Light refreshments will be served. This event is free and open to the community
Parking available in the Chestnut St. Lot South for opening reception
 

School of Media Gallery  Hours

M-W 9am – 9pm

Th–F 9am – 5pm

Sunday 3pm – 9pm

Free parking after 4:30 M-F in the Chestnut St. Lot South / Closed Oct. 10, 11 and 13 for fall break

 

 

FEATURED PHOTOGRAPHERS

 

Photographer Justin Sullivan is seen here seeking a low angle while covering the Camp Fire of 2018. “Being with a group that is well trained and understands how to navigate these dangerous fires is so important to me,” Sullivan says. “Being in a car with someone when you’re driving down roads that have fire on both sides with trees and power lines falling all around is so much better than trying to navigate it on your own.” Photo by Noah Berger.

 

Freelance photographer Noah Berger has spent 24 years covering the San Francisco Bay Area for editorial, corporate and government clients. He works for national and international news outlets including the Associated Press, Reuters, San Francisco Chronicle and LA Times. On the corporate side, Noah covers transportation and infrastructure for government agencies and works often with health care organizations. A native of New York, Noah lives in Alameda – an island across the bay from San Francisco – with his wife and 9-year-old son.


Renée C. Byer is a catalyst for change. She is an award-winning documentary photojournalist and Emmy nominated multimedia field producer best known for her in-depth work focusing on the disadvantaged and those who otherwise would not be heard. Her ability to produce photographs with profound emotional resonance and sensitivity earned her the Pulitzer Prize for feature photography in 2007 and dozens of national and international honors, including the World Understanding Award from Pictures of the Year International, and Pulitzer Finalist in 2013.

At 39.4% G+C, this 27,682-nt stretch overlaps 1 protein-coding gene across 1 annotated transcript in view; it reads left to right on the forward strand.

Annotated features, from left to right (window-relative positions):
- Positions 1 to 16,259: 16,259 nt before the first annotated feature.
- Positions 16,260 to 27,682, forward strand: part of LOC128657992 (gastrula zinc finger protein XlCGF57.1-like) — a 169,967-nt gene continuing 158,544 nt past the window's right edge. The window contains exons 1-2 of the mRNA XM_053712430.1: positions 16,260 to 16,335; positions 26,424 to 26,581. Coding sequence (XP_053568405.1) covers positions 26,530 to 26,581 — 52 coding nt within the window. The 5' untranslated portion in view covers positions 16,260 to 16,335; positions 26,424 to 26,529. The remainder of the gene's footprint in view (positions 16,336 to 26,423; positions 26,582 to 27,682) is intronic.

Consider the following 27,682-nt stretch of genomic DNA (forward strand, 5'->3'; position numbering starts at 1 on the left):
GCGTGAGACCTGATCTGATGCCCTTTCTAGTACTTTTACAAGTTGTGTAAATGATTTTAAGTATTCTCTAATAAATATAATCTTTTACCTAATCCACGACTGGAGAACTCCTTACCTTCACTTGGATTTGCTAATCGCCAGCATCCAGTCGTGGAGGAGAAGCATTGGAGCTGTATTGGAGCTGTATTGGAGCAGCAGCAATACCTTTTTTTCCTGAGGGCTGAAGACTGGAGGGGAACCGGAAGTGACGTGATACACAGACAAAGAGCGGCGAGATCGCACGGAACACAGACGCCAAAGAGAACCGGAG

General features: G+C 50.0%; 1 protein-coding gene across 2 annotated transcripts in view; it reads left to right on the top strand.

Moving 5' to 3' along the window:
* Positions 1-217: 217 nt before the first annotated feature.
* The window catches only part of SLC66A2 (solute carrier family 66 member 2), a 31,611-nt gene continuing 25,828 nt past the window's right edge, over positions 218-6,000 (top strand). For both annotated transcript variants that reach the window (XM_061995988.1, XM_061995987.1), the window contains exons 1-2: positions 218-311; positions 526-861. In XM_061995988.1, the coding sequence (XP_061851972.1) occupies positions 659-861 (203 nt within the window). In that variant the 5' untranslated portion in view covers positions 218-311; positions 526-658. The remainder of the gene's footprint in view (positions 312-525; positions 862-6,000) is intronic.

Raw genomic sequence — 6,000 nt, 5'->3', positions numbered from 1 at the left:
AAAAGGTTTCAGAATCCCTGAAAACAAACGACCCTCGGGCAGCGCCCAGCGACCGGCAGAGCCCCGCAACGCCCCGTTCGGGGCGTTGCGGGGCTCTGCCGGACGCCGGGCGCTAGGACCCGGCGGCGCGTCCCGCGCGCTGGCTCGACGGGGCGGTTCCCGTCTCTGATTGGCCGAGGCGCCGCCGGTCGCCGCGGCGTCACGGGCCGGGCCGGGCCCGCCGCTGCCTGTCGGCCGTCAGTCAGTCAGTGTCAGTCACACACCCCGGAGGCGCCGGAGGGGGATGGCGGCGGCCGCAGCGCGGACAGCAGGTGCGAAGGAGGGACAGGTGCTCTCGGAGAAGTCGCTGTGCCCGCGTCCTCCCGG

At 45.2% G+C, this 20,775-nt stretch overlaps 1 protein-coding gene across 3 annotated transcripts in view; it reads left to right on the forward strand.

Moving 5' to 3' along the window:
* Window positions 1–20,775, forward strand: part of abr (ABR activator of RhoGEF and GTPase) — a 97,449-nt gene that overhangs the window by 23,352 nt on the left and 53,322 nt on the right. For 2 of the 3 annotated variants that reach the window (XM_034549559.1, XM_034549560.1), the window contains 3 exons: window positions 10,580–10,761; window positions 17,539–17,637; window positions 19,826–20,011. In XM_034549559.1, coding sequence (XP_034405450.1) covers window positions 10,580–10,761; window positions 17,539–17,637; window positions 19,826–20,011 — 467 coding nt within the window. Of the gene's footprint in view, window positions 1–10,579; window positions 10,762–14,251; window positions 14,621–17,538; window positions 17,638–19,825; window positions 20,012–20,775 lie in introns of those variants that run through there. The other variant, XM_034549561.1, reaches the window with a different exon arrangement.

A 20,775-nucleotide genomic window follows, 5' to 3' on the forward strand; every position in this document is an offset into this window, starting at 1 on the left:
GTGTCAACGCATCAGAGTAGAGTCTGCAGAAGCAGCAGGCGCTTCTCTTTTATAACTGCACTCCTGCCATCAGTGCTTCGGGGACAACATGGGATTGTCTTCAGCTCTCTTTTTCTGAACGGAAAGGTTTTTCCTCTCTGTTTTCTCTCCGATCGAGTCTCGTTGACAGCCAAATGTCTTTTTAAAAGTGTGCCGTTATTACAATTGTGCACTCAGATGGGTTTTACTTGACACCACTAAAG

Known for her ability to translate stark statistics into images that connect us to our humanity, she has traveled throughout Africa, Asia, Europe, North and South America, covering some of the most important issues of our time. Byer’s stories have deepened our understanding of the environment, climate change, extreme poverty, genetically modified food, healthcare, women at war, domestic violence, and the drought and economic crisis in California.

3:30pm - 9:00pm

39th Annual Mathematics Symposium

  • Location: Snell Hall
  • Time: 3:30pm - 9:00pm

39th Annual Mathematics Symposium
at
Western Kentucky University

Conference Flyer & Schedule

 

November 22-23, 2019 (Friday 3:30 pm - 9:00 pm; Saturday 8:00 am - 12:00 pm)

Snell Hall (SH) 1st Floor
Refreshments and registration start at 3:30 pm on Friday the 22nd

Free Registration:  at the Registration Desk at the meeting

Abstract submission:  OPEN until November 13th